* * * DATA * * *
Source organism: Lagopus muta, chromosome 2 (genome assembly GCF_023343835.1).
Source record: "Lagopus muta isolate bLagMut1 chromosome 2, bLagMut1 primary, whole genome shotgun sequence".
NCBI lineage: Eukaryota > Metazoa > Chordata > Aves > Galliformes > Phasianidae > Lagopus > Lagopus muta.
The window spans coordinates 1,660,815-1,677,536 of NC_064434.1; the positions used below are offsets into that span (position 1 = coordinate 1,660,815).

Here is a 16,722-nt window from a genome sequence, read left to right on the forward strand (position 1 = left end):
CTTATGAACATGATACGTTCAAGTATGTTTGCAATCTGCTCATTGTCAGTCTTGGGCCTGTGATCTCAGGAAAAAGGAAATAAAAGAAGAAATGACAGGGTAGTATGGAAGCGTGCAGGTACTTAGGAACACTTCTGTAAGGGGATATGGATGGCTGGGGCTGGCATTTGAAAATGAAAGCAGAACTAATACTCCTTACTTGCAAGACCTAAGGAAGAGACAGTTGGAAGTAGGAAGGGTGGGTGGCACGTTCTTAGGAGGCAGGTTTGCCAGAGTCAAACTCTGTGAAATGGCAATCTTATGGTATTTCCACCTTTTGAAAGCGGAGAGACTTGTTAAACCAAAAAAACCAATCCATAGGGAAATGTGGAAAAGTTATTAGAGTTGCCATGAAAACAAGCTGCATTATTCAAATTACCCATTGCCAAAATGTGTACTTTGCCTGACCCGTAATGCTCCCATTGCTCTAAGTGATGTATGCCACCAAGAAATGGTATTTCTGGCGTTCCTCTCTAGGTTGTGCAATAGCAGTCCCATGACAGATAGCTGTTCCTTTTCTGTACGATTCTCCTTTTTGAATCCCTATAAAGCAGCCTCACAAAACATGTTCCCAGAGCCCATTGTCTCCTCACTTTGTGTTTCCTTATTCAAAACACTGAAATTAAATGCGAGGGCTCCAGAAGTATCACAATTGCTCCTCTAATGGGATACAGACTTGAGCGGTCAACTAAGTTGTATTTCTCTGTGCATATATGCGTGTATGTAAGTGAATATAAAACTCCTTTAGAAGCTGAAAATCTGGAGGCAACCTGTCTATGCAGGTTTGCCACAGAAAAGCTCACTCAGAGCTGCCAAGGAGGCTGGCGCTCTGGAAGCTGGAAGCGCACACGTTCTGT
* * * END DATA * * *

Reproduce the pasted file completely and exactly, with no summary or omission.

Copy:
Source organism: Lagopus muta, chromosome 2 (genome assembly GCF_023343835.1).
Source record: "Lagopus muta isolate bLagMut1 chromosome 2, bLagMut1 primary, whole genome shotgun sequence".
NCBI lineage: Eukaryota > Metazoa > Chordata > Aves > Galliformes > Phasianidae > Lagopus > Lagopus muta.
The window spans coordinates 1,660,815-1,677,536 of NC_064434.1; the positions used below are offsets into that span (position 1 = coordinate 1,660,815).

Here is a 16,722-nt window from a genome sequence, read left to right on the forward strand (position 1 = left end):
CTTATGAACATGATACGTTCAAGTATGTTTGCAATCTGCTCATTGTCAGTCTTGGGCCTGTGATCTCAGGAAAAAGGAAATAAAAGAAGAAATGACAGGGTAGTATGGAAGCGTGCAGGTACTTAGGAACACTTCTGTAAGGGGATATGGATGGCTGGGGCTGGCATTTGAAAATGAAAGCAGAACTAATACTCCTTACTTGCAAGACCTAAGGAAGAGACAGTTGGAAGTAGGAAGGGTGGGTGGCACGTTCTTAGGAGGCAGGTTTGCCAGAGTCAAACTCTGTGAAATGGCAATCTTATGGTATTTCCACCTTTTGAAAGCGGAGAGACTTGTTAAACCAAAAAAACCAATCCATAGGGAAATGTGGAAAAGTTATTAGAGTTGCCATGAAAACAAGCTGCATTATTCAAATTACCCATTGCCAAAATGTGTACTTTGCCTGACCCGTAATGCTCCCATTGCTCTAAGTGATGTATGCCACCAAGAAATGGTATTTCTGGCGTTCCTCTCTAGGTTGTGCAATAGCAGTCCCATGACAGATAGCTGTTCCTTTTCTGTACGATTCTCCTTTTTGAATCCCTATAAAGCAGCCTCACAAAACATGTTCCCAGAGCCCATTGTCTCCTCACTTTGTGTTTCCTTATTCAAAACACTGAAATTAAATGCGAGGGCTCCAGAAGTATCACAATTGCTCCTCTAATGGGATACAGACTTGAGCGGTCAACTAAGTTGTATTTCTCTGTGCATATATGCGTGTATGTAAGTGAATATAAAACTCCTTTAGAAGCTGAAAATCTGGAGGCAACCTGTCTATGCAGGTTTGCCACAGAAAAGCTCACTCAGAGCTGCCAAGGAGGCTGGCGCTCTGGAAGCTGGAAGCGCACACGTTCTGT